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Analogously point b is dened by the coor dinates 8 4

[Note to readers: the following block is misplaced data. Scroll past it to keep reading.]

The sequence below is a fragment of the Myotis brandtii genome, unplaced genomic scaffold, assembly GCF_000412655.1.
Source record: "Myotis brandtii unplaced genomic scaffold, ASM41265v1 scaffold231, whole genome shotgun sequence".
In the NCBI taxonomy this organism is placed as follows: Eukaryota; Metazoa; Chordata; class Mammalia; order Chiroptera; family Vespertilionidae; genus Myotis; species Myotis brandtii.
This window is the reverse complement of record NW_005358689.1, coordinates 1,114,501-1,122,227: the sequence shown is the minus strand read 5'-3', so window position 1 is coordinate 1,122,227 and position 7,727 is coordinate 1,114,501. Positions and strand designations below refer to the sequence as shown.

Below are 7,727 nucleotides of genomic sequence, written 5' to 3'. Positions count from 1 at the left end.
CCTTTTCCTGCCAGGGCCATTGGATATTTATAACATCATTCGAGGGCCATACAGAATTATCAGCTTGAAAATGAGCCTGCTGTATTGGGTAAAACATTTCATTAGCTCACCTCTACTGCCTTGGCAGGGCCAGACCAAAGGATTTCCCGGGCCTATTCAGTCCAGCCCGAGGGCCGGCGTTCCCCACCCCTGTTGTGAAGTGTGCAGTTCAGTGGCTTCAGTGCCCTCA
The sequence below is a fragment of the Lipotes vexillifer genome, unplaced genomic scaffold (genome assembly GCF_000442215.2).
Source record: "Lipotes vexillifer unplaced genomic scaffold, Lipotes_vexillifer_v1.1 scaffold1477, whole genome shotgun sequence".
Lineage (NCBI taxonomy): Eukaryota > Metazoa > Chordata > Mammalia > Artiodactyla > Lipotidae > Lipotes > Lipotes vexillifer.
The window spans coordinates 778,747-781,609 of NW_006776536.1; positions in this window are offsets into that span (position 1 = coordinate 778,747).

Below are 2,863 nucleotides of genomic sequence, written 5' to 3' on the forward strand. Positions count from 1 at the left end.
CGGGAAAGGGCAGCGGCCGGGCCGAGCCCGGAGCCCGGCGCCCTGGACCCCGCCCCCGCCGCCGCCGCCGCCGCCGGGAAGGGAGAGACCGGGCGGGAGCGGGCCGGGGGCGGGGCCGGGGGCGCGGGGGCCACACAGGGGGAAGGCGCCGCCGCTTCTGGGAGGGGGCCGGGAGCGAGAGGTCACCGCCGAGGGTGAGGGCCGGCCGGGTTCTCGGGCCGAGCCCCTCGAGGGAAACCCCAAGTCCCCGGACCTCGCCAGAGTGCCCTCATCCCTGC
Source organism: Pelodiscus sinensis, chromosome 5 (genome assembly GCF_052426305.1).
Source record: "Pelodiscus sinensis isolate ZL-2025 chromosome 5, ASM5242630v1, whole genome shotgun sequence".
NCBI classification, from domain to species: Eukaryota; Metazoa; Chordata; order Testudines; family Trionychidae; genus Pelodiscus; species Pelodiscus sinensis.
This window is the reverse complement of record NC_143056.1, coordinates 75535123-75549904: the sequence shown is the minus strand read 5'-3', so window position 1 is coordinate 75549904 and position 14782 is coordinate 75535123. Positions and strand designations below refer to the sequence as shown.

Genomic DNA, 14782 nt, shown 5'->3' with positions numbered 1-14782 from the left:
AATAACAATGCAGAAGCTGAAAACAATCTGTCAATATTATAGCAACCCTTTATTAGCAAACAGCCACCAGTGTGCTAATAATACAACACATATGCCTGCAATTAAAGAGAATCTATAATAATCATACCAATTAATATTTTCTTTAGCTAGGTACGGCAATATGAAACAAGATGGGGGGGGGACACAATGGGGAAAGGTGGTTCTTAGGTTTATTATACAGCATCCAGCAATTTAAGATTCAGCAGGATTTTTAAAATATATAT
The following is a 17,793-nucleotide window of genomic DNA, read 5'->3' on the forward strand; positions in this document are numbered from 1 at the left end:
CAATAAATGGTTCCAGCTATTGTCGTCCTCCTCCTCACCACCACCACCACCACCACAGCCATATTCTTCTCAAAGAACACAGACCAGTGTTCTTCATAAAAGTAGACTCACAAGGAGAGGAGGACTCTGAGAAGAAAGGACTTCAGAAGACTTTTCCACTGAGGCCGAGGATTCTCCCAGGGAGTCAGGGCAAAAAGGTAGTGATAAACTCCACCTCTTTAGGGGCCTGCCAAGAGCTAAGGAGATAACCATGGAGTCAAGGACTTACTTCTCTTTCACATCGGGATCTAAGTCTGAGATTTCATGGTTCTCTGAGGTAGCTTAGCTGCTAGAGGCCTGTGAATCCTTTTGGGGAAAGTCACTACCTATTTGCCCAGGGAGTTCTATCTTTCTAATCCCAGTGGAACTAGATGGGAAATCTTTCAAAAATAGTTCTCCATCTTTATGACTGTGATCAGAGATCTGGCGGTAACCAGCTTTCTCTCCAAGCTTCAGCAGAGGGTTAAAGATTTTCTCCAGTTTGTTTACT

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units above (“north of”) the horizontal axis. Analogously, point B is de±ned by the coor- dinates (8, 4). We call point C (0, 12), where the function cuts (or intersects ) the vertical axis, the vertical intercept , and point H (12, 0), where the function cuts (or intersects ) the horizontal axis, the horizontal intercept . Figure M.1-2(b) gives the signs of the coordinates in all four quadrants of the plane and along the two axes. In the southwest quadrant, for example, both x and y coordi- nates are negative, while in the southeast quadrant, the x coordinate is positive and the y coordinate is negative. [Negative values can have economic signi±cance. For instance, inputs into production are treated as “negative outputs” in economic activity analysis. And a person could say, “I would be prepared to pay a price of minus $2 for a Barry Manilow CD,” meaning that she would accept it only if it were not only free but also accompanied by a toonie.] As an exercise, you may want to plot the following 6 points on a 4-quadrant graph, and then compare them with the corresponding ones in Figure M.1-2(a): (4, –8), (–4, 8), (–4, –8), (8, –4), (–8, 4), and (–8, –4). 1.3 TYPES OF FUNCTIONS We can categorize the functions economists use in several ways. 1.3.1 One basic way relates to whether they are increasing, decreasing, constant, or increas- ing-and-decreasing (or decreasing-and-increasing ) . Figure M.1-3 shows examples of each type. Implicitly, when we speak of an “ increasing function,” we mean that the value of the function ( y ) increases as we move from left to right , to higher values of x. Figure M.1-3(a) depicts what mathematicians call a “ monotonically strictly increasing ” function: English translation, it has a positive slope throughout. In contrast, Figure M.1-3(b) depicts a monotonically strictly decreasing ” function: it has a negative slope throughout. Suppose that a function is never negatively sloped, but that it does have a horizontal portion. We can call it a “ non-decreasing function.” The constant (or horizontal) function in Figure M.1-3(c) can be described as simultaneously non-increasing and non-decreasing. Figure M.1-3(d) shows a (non-monotonic) decreasing-and-increasing function. You have already encountered all of these types of function in your introductory eco- nomics course, and you will see them all again. Figure M.1-3(a) could represent a sup- ply curve or a Total Cost function. Figure M.1-3(b) could be a demand curve, or a (not very well-behaved) production possibilities frontier, or a marginal physical product curve. Figure M.1-3(c) could be a perfectly elastic supply or demand curve, or the long- run average cost curve for an industry characterized by constant costs. And Figure M.1- 3(d) could be a marginal, average variable or average total cost curve. In each case, the mathematical properties of the function remain the same, but the economic interpretations will often be quite different.
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